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PIP rules, along with potentially other state benefits such as Universal Credit, are on the verge of being upended as the Government released details on a new National Disability Strategy. Both Boris Johnson and Thérèse Coffey, the Work and Pensions Secretary of State, welcomed the developments.
The Government confirmed the National Disability Strategy will allow:
- Disabled people to benefit from plans to upgrade job support and opportunities, housing and transport
- The improving accessibility of homes, with £300million investment in support for children with special educational needs and disabilities in schools and an online work passport to help disabled students move seamlessly from education to work
- Plans to consult on disability workforce reporting for businesses with more than 250 staff to emerge
Boris Johnson welcomed the news (Image: PA IMAGES/GETTY)
The strategy, according to the Government, sets out 100 immediate commitments supported by £1.6billion of funding alongside an “ambitious” agenda for future reform.
Mr Johnson commented: “Just as our talented Paralympians are set to take the stage in Tokyo next month, at home we are harnessing that same ambition and spirit, to build a better and fairer life for all disabled people living in the UK.
“Our new National Disability Strategy is a clear plan – from giving disabled people the best start in school to unlocking equal job opportunities, this strategy sets us on a path to improve their everyday lives.”
Ms Coffey also said: “The result of an unprecedented endeavour across Government, this national strategy will help level up opportunity and improve the everyday experience of disabled people, whether that is at home; travelling on public transport; using the local high street or going online; enjoying culture, the arts or the great outdoors; and exercising civic roles like jury service and voting.
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“It sets out the practical actions we will take now, alongside clear accountability for delivering them, as well as renewing our ambition to do even more as we build back fairer.”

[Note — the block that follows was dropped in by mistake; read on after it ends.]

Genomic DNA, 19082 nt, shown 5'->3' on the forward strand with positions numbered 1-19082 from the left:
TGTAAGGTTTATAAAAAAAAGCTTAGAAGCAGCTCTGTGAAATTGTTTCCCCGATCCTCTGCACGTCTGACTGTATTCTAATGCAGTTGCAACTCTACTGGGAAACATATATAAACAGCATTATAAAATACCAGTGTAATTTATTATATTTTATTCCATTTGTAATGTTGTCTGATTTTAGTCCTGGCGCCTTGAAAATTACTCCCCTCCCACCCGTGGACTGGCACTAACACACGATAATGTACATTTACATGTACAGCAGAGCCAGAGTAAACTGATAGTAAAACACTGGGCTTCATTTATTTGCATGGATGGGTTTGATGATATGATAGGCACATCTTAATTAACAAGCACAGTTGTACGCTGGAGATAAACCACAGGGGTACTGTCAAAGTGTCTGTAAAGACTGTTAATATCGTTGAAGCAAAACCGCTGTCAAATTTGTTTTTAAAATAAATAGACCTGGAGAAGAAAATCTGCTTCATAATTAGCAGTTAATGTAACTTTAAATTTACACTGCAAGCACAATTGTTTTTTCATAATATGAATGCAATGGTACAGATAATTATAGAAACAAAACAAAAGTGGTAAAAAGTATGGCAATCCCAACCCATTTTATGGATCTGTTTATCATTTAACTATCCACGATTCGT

Within the official strategy presented to Parliament, the DWP highlighted potential changes coming for PIP claimants.
It was detailed within the report: “DWP is also exploring options to reduce the frequency of repeat Work Capability Assessments (WCA) and Personal Independence Payment (PIP) assessments, to avoid assessments where a change of award is unlikely.”
PIP can be claimed by those who have a physical or mental health condition(s) where they have had difficulties with daily living or getting around (or both) for three months and expect these difficulties to continue for at least nine months.
PIP assessment rules may change (Image: EXPRESS)
Where PIP is claimed, which can be done over the phone, through textphone or through the post, the following assessment process will likely be followed:
- Claimants will receive a letter asking them to fill in a form called “Award review – how your disability affects you”
- Claimants will need to fill in the form using provided explanatory notes
- The form and any supporting information will need to be sent back to the DWP within one month. A PIP enquiry line can be contacted if more time is needed
- The DWP will review the form. If more information is needed, an independent health professional may phone the claimant to ask some questions, or a letter will be sent inviting the claimants to an assessment. These assessments can be in person, over the phone or by video call
- Following this, claimants will be sent a letter telling them what will happen with their PIP payments
Continued assessments may also be utilised to ensure PIP claimants receive appropriate payments.
PIP payments themselves are split into two elements, a daily living part and a mobility part.
Claimants may get income from both of these elements and the daily living part will pay either £60 or £89.60 per week.
Mobility payments will pay either £23.70 or £62.55.